Driving decarbonisation: How renewable energy leaders are transforming the steel industry

The Climate Group

During our recent webinar, we had the privilege of hearing from companies leading the charge in decarbonising the power industry and exploring its implications for the steel industry’s transition away from fossil fuels.

The role of the renewables sector in aiding steel decarbonisation

The renewables sector represents one of the most engaged constituencies within SteelZero membership. We were joined by SteelZero members Ørsted and Siemens Gamesa who set out a compelling case for the renewables sector’s critical role in the steel industry’s transition.

As Mie Prehn-Nygaard from Ørsted made clear, decarbonisation of these two key sectors needs to go hand in hand. Steel accounts for 50% of the lifecycle emissions from a windfarm – and replacing coal will require enormous quantities of renewable electricity to power electric arc furnaces (EAFs) and produce green hydrogen. It was really encouraging to hear how companies from across the sector are collaborating to develop transparent standards and measurement frameworks – developments that are going to be absolutely crucial as we look to incorporate emissions considerations into licensing and procurement decisions.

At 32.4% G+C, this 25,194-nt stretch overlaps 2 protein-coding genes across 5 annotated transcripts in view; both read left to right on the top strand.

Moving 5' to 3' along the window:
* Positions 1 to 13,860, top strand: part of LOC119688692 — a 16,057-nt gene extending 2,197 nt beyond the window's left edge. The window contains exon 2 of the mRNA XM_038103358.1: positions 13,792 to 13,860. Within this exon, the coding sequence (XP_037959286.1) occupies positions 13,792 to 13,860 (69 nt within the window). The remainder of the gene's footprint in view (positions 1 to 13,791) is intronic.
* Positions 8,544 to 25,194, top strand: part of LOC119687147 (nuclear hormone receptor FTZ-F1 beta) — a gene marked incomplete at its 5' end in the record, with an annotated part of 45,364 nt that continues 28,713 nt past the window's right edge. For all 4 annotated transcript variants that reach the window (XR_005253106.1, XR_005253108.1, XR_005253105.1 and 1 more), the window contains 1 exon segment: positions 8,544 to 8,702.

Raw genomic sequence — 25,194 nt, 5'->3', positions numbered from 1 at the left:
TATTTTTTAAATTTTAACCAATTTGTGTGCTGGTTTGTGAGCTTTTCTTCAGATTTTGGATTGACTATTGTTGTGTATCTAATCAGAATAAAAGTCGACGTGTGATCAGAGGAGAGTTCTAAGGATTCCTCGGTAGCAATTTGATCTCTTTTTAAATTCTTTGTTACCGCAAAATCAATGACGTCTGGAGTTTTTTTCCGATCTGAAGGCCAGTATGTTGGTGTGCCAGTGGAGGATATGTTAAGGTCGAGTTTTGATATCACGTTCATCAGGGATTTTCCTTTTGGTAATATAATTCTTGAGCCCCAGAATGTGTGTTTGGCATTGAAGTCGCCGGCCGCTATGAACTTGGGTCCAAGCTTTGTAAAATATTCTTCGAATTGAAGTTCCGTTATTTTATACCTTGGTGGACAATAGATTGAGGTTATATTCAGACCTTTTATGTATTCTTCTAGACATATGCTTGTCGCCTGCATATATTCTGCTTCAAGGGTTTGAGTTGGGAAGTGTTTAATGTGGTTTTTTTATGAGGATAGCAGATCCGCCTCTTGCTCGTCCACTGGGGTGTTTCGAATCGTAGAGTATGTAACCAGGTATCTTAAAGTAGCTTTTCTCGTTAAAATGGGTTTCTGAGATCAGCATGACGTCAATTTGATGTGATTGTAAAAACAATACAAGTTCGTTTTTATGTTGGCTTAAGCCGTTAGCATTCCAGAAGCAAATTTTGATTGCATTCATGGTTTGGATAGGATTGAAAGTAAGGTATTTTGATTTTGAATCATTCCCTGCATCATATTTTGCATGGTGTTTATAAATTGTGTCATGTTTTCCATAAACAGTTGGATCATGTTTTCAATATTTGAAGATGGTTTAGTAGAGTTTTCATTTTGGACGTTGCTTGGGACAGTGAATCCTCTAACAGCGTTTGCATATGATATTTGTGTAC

Maximilian Schnippering from Siemens Gamesa spoke from a supplier’s perspective about how turbine makers are striving to enable end-to-end decarbonisation of their products and supply chains. With 90% of the mass of a wind turbine being steel, improving material efficiency through innovative design and production is essential.

Putting an end to coal use in steelmaking

For steelmakers, the renewables sector represents a huge market. The recent MOU signed by Ørsted and their supplier Dillinger is a powerful statement of how demand for lower emission steel can help drive the transition of the steel industry. Tobias Lehnert from Dillinger discussed Dillinger’s journey to create new low-carbon primary steelmaking facilities. Their plans would see the first lower emission steel come off the production line in 2030 with Phase 2 due to be completed in 2045.

This final point is a critical one – for the sake of the planet, we need to put an end to the use of coal in steelmaking. At the same time, we need to preserve our ability to produce new steel from iron ore. The SteelZero commitment sets an interim target of meeting 50% of steel demand from lower emission steel by 2030 and achieving 100% by 2050. There are huge infrastructure and investment challenges that need to be overcome – and we need to find a way to enable a just transition.

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